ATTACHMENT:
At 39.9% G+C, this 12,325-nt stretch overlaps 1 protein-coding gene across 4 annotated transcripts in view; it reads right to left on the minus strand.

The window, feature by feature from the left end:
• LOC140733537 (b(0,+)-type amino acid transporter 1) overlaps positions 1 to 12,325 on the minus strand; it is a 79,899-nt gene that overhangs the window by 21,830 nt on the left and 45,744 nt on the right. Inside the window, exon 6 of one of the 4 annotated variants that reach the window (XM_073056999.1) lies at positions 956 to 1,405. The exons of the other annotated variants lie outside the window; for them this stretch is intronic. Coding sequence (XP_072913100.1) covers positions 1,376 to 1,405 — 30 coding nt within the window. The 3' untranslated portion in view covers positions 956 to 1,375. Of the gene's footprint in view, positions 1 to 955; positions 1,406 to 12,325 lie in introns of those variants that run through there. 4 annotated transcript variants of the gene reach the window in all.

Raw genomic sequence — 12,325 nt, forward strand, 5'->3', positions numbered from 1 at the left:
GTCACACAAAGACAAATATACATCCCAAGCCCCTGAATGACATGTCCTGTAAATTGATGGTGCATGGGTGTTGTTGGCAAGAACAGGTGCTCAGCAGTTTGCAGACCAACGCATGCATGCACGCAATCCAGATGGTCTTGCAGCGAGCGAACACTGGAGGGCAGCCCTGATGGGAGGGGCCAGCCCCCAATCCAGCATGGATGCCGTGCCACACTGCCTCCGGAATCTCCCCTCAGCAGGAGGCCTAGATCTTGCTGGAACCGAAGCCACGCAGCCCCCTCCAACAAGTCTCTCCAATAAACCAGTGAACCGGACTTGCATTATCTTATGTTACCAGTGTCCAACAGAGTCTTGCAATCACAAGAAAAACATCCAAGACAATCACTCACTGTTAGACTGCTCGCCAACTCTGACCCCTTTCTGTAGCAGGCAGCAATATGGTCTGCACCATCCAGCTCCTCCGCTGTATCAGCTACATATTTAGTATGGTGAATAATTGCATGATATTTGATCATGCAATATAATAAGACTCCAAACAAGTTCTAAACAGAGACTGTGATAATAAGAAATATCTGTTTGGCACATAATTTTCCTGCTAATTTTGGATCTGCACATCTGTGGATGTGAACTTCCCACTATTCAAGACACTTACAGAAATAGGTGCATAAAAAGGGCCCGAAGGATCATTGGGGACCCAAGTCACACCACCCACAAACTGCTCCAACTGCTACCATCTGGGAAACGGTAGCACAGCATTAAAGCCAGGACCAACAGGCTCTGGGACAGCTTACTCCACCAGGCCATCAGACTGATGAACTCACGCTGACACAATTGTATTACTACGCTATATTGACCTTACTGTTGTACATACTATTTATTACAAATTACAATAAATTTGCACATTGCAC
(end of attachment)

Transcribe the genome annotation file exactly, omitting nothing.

At 39.9% G+C, this 12,325-nt stretch overlaps 1 protein-coding gene across 4 annotated transcripts in view; it reads right to left on the minus strand.

The window, feature by feature from the left end:
• LOC140733537 (b(0,+)-type amino acid transporter 1) overlaps positions 1 to 12,325 on the minus strand; it is a 79,899-nt gene that overhangs the window by 21,830 nt on the left and 45,744 nt on the right. Inside the window, exon 6 of one of the 4 annotated variants that reach the window (XM_073056999.1) lies at positions 956 to 1,405. The exons of the other annotated variants lie outside the window; for them this stretch is intronic. Coding sequence (XP_072913100.1) covers positions 1,376 to 1,405 — 30 coding nt within the window. The 3' untranslated portion in view covers positions 956 to 1,375. Of the gene's footprint in view, positions 1 to 955; positions 1,406 to 12,325 lie in introns of those variants that run through there. 4 annotated transcript variants of the gene reach the window in all.

Raw genomic sequence — 12,325 nt, forward strand, 5'->3', positions numbered from 1 at the left:
GTCACACAAAGACAAATATACATCCCAAGCCCCTGAATGACATGTCCTGTAAATTGATGGTGCATGGGTGTTGTTGGCAAGAACAGGTGCTCAGCAGTTTGCAGACCAACGCATGCATGCACGCAATCCAGATGGTCTTGCAGCGAGCGAACACTGGAGGGCAGCCCTGATGGGAGGGGCCAGCCCCCAATCCAGCATGGATGCCGTGCCACACTGCCTCCGGAATCTCCCCTCAGCAGGAGGCCTAGATCTTGCTGGAACCGAAGCCACGCAGCCCCCTCCAACAAGTCTCTCCAATAAACCAGTGAACCGGACTTGCATTATCTTATGTTACCAGTGTCCAACAGAGTCTTGCAATCACAAGAAAAACATCCAAGACAATCACTCACTGTTAGACTGCTCGCCAACTCTGACCCCTTTCTGTAGCAGGCAGCAATATGGTCTGCACCATCCAGCTCCTCCGCTGTATCAGCTACATATTTAGTATGGTGAATAATTGCATGATATTTGATCATGCAATATAATAAGACTCCAAACAAGTTCTAAACAGAGACTGTGATAATAAGAAATATCTGTTTGGCACATAATTTTCCTGCTAATTTTGGATCTGCACATCTGTGGATGTGAACTTCCCACTATTCAAGACACTTACAGAAATAGGTGCATAAAAAGGGCCCGAAGGATCATTGGGGACCCAAGTCACACCACCCACAAACTGCTCCAACTGCTACCATCTGGGAAACGGTAGCACAGCATTAAAGCCAGGACCAACAGGCTCTGGGACAGCTTACTCCACCAGGCCATCAGACTGATGAACTCACGCTGACACAATTGTATTACTACGCTATATTGACCTTACTGTTGTACATACTATTTATTACAAATTACAATAAATTTGCACATTGCAC